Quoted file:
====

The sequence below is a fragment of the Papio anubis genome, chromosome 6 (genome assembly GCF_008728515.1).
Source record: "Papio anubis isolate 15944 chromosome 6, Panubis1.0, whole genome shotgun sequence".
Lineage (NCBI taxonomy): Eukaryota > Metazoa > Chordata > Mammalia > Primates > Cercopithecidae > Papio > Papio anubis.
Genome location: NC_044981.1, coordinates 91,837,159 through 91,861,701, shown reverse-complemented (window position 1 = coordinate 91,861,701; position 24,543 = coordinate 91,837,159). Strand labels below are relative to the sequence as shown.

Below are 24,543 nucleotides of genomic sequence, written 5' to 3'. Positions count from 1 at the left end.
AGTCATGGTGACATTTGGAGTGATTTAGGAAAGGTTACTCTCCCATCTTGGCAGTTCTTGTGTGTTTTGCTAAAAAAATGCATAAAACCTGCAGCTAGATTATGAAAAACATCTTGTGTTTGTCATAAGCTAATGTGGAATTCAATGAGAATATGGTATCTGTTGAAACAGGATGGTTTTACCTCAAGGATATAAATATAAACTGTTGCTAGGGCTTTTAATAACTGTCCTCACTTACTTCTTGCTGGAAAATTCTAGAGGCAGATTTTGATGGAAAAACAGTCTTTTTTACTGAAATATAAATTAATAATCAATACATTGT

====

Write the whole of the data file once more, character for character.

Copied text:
The sequence below is a fragment of the Papio anubis genome, chromosome 6 (genome assembly GCF_008728515.1).
Source record: "Papio anubis isolate 15944 chromosome 6, Panubis1.0, whole genome shotgun sequence".
Lineage (NCBI taxonomy): Eukaryota > Metazoa > Chordata > Mammalia > Primates > Cercopithecidae > Papio > Papio anubis.
Genome location: NC_044981.1, coordinates 91,837,159 through 91,861,701, shown reverse-complemented (window position 1 = coordinate 91,861,701; position 24,543 = coordinate 91,837,159). Strand labels below are relative to the sequence as shown.

Below are 24,543 nucleotides of genomic sequence, written 5' to 3'. Positions count from 1 at the left end.
AGTCATGGTGACATTTGGAGTGATTTAGGAAAGGTTACTCTCCCATCTTGGCAGTTCTTGTGTGTTTTGCTAAAAAAATGCATAAAACCTGCAGCTAGATTATGAAAAACATCTTGTGTTTGTCATAAGCTAATGTGGAATTCAATGAGAATATGGTATCTGTTGAAACAGGATGGTTTTACCTCAAGGATATAAATATAAACTGTTGCTAGGGCTTTTAATAACTGTCCTCACTTACTTCTTGCTGGAAAATTCTAGAGGCAGATTTTGATGGAAAAACAGTCTTTTTTACTGAAATATAAATTAATAATCAATACATTGT